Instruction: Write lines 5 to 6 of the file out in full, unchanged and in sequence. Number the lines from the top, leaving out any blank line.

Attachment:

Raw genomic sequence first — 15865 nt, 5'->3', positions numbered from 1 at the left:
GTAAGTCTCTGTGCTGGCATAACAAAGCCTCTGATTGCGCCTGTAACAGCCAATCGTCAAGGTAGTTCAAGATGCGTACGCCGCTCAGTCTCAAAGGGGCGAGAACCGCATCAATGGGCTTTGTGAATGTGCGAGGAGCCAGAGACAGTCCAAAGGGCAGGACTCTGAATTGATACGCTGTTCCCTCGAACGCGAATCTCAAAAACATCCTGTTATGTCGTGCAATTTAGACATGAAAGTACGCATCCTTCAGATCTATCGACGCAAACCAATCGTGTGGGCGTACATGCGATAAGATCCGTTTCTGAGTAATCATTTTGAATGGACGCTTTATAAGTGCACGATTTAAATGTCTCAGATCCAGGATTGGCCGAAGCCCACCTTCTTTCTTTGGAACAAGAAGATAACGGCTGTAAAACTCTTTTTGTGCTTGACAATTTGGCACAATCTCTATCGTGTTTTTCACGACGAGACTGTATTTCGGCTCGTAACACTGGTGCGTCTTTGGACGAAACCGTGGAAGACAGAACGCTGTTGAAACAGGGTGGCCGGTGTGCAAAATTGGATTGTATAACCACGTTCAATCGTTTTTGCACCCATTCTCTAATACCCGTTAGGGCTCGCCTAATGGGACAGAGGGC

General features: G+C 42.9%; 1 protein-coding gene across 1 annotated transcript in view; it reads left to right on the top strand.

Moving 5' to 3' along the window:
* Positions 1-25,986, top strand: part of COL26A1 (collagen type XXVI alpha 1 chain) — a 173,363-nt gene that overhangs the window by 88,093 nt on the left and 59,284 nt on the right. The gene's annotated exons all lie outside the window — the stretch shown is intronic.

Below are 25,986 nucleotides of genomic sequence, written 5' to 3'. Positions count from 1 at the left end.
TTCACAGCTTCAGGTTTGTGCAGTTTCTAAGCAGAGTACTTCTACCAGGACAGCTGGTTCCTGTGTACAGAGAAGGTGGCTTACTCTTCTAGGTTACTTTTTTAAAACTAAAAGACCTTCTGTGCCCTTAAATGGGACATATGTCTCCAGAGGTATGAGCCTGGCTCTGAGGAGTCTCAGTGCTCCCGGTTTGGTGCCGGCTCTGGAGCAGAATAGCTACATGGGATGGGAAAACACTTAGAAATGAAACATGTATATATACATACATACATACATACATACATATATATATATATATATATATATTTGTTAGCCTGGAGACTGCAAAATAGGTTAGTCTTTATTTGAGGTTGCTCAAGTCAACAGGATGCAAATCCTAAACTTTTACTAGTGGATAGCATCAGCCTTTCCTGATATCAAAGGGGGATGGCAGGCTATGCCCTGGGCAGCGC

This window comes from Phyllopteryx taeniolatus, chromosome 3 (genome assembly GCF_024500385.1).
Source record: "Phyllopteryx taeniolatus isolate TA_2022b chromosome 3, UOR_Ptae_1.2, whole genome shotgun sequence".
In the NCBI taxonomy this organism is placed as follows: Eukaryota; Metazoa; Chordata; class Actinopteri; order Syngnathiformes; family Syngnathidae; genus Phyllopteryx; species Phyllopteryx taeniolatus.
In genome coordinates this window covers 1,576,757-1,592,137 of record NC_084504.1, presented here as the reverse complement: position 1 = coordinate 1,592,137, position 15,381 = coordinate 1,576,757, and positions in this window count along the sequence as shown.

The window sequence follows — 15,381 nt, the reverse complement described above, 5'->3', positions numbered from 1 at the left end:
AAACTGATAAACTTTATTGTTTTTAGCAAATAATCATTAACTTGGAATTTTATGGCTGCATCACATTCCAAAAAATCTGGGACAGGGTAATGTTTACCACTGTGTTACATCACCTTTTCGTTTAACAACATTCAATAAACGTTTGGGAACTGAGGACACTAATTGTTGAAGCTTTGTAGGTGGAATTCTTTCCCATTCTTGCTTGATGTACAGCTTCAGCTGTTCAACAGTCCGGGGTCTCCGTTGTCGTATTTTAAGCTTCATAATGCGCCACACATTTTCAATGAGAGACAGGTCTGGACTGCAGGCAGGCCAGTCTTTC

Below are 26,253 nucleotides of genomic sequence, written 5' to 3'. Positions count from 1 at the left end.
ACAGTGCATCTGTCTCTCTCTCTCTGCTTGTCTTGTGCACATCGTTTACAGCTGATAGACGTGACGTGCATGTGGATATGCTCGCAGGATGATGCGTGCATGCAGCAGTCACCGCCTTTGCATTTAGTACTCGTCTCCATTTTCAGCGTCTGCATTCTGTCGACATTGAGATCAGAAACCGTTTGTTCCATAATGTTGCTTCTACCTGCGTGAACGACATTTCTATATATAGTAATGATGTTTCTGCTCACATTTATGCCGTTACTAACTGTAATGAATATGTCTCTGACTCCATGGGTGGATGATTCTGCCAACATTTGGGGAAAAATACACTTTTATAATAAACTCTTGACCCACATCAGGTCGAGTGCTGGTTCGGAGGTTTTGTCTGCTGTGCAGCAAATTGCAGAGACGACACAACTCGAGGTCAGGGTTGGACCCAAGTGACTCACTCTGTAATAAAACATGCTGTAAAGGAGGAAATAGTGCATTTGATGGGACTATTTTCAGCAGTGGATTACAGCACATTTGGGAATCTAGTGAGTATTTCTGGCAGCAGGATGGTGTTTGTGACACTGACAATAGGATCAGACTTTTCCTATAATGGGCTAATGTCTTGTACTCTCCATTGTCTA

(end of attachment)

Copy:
* Positions 1-25,986, top strand: part of COL26A1 (collagen type XXVI alpha 1 chain) — a 173,363-nt gene that overhangs the window by 88,093 nt on the left and 59,284 nt on the right. The gene's annotated exons all lie outside the window — the stretch shown is intronic.

Below are 25,986 nucleotides of genomic sequence, written 5' to 3'. Positions count from 1 at the left end.